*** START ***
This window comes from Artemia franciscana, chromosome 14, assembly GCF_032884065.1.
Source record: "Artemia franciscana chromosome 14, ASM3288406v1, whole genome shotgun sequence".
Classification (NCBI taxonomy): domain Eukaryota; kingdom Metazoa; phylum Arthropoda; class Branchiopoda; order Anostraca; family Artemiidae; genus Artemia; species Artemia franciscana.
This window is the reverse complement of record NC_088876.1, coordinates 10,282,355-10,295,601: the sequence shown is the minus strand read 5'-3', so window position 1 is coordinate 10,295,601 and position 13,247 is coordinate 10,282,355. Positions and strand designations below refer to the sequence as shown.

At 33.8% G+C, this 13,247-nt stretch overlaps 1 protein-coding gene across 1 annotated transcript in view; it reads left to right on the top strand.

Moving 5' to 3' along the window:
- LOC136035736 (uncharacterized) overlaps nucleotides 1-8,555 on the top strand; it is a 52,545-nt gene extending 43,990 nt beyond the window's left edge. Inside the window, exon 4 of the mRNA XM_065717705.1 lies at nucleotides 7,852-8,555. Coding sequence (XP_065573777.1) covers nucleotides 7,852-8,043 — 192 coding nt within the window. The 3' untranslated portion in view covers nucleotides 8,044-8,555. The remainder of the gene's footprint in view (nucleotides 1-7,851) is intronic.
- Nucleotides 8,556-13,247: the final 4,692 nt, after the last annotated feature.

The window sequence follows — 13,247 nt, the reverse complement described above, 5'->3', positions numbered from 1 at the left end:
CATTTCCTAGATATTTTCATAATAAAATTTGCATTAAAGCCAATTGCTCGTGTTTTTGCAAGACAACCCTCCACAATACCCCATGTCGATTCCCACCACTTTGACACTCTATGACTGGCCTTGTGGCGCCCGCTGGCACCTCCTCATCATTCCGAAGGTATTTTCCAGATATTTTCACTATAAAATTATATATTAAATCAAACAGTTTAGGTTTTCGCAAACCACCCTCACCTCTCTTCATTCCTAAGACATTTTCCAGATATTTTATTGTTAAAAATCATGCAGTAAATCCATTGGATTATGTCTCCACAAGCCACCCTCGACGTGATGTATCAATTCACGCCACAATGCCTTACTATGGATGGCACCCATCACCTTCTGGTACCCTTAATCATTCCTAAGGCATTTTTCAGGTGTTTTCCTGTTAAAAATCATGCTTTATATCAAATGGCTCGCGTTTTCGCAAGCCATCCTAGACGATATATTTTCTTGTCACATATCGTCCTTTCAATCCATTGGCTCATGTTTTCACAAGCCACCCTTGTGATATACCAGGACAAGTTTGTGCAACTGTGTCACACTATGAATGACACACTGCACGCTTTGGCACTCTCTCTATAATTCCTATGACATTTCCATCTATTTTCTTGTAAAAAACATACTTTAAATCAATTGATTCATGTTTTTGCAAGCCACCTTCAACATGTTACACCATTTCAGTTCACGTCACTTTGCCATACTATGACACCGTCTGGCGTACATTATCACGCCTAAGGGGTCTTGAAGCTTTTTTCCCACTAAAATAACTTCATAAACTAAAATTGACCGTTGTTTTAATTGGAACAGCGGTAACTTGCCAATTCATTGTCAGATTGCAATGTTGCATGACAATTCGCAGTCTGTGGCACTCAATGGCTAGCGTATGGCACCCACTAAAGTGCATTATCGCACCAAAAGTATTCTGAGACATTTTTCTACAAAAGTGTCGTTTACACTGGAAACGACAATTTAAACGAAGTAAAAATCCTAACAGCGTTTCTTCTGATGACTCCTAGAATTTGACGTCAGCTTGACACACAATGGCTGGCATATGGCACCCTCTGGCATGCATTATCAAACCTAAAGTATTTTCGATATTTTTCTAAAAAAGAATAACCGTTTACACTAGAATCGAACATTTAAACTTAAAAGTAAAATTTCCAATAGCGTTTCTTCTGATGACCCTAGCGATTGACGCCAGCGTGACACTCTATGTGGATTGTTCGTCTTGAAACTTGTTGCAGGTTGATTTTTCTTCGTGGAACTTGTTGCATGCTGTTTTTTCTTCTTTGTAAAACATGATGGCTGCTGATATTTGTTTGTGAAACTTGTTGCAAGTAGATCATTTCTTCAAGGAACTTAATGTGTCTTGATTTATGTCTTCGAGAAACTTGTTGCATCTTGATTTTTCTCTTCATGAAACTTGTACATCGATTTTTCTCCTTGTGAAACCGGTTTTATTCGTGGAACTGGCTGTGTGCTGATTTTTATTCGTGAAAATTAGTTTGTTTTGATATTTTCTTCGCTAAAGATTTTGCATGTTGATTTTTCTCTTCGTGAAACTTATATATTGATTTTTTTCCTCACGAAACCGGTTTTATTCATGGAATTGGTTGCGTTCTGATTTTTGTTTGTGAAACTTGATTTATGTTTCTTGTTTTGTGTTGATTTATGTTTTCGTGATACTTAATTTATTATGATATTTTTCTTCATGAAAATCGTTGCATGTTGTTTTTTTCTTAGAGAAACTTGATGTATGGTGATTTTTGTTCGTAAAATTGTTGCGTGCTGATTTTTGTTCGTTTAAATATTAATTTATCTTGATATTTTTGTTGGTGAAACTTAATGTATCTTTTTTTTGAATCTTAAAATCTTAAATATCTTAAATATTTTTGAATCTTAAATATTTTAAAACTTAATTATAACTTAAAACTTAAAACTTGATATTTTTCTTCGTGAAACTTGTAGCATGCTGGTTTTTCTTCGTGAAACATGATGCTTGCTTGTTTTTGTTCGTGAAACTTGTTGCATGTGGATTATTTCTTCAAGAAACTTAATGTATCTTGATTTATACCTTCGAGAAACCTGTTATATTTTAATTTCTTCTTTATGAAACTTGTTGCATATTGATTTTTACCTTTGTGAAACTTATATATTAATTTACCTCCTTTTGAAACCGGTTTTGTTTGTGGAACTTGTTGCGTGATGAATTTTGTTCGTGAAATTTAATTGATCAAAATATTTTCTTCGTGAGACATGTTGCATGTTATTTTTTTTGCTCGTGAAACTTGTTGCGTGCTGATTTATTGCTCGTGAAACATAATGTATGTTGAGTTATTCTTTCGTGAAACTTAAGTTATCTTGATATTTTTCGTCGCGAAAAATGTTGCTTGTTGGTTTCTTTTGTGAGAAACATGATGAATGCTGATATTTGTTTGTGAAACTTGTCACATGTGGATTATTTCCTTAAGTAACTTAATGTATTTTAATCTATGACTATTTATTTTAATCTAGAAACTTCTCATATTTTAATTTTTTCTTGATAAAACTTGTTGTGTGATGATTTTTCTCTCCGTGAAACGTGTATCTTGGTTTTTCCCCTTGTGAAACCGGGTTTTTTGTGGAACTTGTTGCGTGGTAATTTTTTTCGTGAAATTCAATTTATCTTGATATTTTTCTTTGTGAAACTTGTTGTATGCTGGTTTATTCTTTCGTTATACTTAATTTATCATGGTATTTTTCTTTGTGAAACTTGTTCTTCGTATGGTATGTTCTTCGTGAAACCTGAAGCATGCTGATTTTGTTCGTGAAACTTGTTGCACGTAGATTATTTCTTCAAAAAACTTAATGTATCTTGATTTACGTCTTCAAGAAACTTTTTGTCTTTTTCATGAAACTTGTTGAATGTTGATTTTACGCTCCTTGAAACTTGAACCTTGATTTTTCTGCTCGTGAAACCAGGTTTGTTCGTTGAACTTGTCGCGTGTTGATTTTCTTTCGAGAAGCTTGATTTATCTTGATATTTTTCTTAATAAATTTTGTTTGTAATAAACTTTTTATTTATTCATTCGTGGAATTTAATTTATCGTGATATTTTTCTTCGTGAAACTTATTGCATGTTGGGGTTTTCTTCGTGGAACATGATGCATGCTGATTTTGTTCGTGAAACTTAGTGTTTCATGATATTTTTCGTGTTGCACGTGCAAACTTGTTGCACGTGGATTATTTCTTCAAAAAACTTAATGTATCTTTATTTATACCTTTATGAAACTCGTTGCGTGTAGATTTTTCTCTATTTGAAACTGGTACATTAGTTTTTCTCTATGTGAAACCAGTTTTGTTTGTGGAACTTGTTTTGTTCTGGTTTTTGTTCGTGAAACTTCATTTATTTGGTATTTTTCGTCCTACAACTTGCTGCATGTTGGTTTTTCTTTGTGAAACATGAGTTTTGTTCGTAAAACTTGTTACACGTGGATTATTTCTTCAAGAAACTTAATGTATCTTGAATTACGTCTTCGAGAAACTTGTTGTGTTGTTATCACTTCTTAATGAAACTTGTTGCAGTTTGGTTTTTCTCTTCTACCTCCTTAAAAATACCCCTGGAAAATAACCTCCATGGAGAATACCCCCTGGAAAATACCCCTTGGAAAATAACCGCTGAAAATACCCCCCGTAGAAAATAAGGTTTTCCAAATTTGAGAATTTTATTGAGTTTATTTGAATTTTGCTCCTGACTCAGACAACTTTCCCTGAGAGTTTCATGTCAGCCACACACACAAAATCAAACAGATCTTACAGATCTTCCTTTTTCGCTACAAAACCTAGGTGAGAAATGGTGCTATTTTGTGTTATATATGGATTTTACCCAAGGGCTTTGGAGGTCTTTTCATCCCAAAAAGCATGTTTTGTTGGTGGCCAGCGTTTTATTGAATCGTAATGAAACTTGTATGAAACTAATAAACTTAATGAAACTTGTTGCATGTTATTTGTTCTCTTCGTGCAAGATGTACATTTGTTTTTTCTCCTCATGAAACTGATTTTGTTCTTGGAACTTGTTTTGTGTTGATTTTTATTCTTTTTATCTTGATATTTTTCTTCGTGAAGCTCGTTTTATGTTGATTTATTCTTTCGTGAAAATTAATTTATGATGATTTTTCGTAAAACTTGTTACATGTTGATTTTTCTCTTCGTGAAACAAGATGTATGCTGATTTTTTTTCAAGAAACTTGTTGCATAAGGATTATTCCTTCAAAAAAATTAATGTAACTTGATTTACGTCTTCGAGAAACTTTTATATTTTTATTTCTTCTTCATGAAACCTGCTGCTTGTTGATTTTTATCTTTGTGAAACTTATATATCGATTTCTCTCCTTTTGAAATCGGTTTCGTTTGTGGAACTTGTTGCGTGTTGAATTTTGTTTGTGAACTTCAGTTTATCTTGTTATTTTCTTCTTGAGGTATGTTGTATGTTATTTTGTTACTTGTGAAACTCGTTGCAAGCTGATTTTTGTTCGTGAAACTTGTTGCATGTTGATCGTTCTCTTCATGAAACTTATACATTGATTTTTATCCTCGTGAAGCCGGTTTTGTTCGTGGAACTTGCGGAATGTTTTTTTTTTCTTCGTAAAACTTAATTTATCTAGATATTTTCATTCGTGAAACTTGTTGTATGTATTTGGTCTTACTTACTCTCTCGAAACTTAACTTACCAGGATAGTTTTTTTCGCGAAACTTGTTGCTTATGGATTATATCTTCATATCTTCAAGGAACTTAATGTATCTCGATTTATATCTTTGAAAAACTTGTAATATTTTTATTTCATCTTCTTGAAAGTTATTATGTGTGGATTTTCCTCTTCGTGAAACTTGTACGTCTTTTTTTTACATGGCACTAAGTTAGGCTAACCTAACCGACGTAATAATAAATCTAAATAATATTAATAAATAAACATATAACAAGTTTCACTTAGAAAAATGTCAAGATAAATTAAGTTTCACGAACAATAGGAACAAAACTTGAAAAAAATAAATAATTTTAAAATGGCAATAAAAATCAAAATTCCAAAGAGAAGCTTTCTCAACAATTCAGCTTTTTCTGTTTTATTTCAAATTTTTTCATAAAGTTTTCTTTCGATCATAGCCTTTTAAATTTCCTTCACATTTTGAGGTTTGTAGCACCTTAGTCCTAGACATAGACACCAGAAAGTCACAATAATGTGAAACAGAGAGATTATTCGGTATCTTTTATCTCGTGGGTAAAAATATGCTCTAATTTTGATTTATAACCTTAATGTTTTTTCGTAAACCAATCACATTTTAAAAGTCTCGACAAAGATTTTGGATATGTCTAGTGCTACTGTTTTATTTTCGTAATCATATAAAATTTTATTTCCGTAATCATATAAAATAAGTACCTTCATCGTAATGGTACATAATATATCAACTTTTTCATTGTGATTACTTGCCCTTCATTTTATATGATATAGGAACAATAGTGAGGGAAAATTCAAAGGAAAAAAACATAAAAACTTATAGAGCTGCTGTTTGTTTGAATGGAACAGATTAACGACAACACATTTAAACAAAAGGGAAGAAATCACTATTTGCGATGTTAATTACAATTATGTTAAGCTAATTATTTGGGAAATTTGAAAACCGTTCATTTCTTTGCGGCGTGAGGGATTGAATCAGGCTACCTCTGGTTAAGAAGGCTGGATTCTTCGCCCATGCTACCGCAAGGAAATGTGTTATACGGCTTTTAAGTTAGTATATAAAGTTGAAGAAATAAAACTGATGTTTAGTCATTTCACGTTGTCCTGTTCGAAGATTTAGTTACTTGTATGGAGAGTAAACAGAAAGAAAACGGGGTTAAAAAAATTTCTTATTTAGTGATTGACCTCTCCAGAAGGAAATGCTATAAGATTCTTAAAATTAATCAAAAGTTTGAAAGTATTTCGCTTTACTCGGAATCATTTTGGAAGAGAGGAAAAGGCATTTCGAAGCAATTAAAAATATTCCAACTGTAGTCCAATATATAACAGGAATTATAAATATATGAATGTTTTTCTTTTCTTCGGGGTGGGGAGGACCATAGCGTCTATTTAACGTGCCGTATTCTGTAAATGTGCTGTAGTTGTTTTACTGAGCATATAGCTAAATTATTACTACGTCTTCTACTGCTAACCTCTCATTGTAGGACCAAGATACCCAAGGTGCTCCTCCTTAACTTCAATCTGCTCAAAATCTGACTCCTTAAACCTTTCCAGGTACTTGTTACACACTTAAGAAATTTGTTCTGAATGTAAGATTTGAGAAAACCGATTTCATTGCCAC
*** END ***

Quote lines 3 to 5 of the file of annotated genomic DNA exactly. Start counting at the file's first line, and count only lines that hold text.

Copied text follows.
Classification (NCBI taxonomy): domain Eukaryota; kingdom Metazoa; phylum Arthropoda; class Branchiopoda; order Anostraca; family Artemiidae; genus Artemia; species Artemia franciscana.
This window is the reverse complement of record NC_088876.1, coordinates 10,282,355-10,295,601: the sequence shown is the minus strand read 5'-3', so window position 1 is coordinate 10,295,601 and position 13,247 is coordinate 10,282,355. Positions and strand designations below refer to the sequence as shown.

At 33.8% G+C, this 13,247-nt stretch overlaps 1 protein-coding gene across 1 annotated transcript in view; it reads left to right on the top strand.